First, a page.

Background: Ebola outbreak of West Africa (2014) is the longest reported outbreak which recorded 6553 cases and 3083 deaths till 30 th September 2014. It brought out the prevalent problems of poor preparedness and inadequate public health response in the affected countries. It is important to understand what factors were responsible for this unprecedented outbreak and not repeat the same mistakes in future disease control measures in West Africa and elsewhere. Methods & Materials: Scoping study to summarize range of evidence available on current Ebola outbreak was done. All articles in English language related to epidemiology of Ebola in humans, published between 1 st March and 30 th September 2014 were considered for review. Search engines like PubMed and Google Scholar were used to search key word "Ebola", "Ebola Virus", "Ebola Viral Disease" and "Ebola Hemorrhagic Fever". Snowballing with cross references was done to find related literature on Ebola. Related websites, blogs and published news articles were reviewed. After review of 142 articles from Pubmed and Google Scholar, 58 comprehensive articles were selected and rest were excluded on the basis of theoretical saturation of the published material. Results: This is the first ever Ebola outbreak affecting large urban communities. Factors which worsened the outbreak were: weak health systems, unfavorable cultural practices, poverty, illiteracy , mistrust for government, extensive cross border movement, slow and inadequate response from international agencies and lack of tested prevention strategies. High case fatality fueled a misunderstanding that being taken away by medical teams to treatment centers means certain death. As a result, simple measures of universal precaution, isolation and tracking of contacts, supportive treatment and appropriate burial practices were difficult to implement. Conclusion: This outbreak illustrates serious weaknesses in the international community's ability to respond to outbreaks. Cost of setting up an infrastructure for early effective response is insignificant compared to huge social and economic cost of the outbreak. Also essential are a strong health system and effective community participation. Even when the understanding of disease epidemiology is not crystal clear, simple supportive interventions delivered timely and efficiently can compensate for the lack of effective vaccines or antimicrobials.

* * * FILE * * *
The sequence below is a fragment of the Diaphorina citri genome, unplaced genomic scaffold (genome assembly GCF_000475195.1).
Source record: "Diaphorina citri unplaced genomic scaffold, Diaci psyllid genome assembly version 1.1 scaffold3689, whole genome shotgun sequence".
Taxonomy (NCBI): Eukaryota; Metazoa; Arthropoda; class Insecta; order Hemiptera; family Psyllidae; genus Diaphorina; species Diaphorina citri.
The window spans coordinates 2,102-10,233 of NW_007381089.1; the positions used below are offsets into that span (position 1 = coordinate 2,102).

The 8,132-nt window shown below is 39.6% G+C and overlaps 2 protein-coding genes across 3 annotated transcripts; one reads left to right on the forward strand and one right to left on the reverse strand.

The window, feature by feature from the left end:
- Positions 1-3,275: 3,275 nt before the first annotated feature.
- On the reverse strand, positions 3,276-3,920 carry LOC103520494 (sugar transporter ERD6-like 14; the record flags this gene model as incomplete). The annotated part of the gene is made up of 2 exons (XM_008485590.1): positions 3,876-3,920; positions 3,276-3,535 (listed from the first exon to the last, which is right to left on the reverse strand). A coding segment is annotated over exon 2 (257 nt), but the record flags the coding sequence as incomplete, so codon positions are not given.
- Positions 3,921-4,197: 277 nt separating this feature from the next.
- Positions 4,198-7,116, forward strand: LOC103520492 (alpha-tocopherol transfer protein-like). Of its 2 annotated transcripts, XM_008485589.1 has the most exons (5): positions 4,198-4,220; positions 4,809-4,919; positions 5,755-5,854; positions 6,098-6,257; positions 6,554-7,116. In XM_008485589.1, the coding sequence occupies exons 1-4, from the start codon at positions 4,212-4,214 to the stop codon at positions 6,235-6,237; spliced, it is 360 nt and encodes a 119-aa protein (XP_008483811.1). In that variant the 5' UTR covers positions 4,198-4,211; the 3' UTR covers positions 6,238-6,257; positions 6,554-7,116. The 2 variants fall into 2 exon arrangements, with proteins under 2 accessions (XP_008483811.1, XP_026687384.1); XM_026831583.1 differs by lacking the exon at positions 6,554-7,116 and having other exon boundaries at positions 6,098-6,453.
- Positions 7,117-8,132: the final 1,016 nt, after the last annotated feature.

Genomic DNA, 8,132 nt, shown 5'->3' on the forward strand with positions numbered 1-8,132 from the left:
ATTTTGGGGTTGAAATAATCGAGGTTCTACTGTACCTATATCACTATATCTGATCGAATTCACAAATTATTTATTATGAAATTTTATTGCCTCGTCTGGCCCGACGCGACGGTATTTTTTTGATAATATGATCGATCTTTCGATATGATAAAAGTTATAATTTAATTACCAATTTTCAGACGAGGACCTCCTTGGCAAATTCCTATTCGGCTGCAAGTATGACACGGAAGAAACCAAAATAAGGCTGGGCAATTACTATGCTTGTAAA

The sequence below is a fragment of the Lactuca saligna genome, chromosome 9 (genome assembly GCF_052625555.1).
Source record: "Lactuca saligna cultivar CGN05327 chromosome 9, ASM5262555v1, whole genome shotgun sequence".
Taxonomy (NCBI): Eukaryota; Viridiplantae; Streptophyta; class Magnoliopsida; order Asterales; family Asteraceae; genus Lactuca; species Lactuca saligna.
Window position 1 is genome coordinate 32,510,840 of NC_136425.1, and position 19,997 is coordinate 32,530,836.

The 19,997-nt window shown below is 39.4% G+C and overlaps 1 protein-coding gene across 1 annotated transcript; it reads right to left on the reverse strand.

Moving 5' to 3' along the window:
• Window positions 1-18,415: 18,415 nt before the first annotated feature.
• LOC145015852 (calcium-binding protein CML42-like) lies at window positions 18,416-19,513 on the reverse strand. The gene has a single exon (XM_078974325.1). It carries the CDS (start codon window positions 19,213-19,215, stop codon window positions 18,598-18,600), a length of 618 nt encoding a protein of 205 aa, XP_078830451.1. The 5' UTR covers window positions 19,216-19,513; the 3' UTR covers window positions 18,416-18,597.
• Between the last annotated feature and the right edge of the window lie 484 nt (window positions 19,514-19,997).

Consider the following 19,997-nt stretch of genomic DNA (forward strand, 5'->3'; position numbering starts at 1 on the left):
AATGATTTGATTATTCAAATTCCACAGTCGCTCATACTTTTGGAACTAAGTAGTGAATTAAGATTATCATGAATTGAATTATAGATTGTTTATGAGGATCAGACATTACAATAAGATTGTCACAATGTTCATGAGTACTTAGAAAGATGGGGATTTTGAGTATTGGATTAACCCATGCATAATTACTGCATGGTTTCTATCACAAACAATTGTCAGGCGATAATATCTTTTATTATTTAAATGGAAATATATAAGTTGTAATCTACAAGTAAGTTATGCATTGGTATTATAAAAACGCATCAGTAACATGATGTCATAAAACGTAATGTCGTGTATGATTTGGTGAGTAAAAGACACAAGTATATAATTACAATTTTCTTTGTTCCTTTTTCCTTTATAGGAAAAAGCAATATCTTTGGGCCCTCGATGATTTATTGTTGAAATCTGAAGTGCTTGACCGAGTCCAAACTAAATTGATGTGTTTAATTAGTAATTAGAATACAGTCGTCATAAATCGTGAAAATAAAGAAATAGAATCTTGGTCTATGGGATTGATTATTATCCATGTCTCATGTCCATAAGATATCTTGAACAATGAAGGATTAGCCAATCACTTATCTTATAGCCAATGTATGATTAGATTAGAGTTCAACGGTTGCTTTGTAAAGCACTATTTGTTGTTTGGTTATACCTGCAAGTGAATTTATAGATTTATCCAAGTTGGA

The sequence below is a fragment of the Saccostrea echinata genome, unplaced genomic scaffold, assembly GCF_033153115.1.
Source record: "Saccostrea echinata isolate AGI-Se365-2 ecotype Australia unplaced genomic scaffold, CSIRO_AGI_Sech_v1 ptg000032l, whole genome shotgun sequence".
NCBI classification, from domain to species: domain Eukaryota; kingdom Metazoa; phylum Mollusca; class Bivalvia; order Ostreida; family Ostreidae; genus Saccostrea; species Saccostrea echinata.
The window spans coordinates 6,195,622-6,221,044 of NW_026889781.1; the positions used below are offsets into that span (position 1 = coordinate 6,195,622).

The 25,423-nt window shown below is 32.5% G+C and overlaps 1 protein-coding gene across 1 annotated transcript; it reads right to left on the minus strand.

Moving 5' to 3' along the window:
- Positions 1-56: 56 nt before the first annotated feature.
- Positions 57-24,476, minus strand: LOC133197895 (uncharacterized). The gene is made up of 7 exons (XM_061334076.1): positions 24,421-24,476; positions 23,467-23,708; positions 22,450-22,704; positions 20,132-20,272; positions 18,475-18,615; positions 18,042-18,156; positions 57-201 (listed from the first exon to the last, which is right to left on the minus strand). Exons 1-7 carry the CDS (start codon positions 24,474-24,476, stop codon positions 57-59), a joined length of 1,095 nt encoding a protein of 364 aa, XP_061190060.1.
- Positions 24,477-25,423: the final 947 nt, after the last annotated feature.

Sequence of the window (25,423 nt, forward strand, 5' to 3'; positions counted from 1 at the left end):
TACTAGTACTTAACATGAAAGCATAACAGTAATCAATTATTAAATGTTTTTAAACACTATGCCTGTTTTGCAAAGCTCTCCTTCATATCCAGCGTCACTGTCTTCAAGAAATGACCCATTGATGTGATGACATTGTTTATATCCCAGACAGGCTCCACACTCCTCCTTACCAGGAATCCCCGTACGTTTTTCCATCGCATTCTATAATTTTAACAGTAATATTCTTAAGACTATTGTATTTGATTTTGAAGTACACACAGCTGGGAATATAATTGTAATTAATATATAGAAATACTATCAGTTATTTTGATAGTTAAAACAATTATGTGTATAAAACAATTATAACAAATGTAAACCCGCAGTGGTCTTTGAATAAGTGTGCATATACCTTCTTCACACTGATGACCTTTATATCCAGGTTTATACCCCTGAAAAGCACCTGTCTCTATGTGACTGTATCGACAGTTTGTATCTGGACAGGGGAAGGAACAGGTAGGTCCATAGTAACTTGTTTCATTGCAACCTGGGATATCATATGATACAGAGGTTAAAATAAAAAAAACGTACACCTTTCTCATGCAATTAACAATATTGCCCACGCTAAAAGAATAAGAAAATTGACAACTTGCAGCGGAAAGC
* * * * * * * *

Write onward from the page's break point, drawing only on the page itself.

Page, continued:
Grover, M., Bhatnagar, N., Kotwal, A., & Chauhan, H. (2016). Lessons learnt from a recent Ebola virus outbreak: A scoping study. International Journal of Infectious Diseases, 45, 174. https://doi.org/10.1016/j.ijid.2016.02.410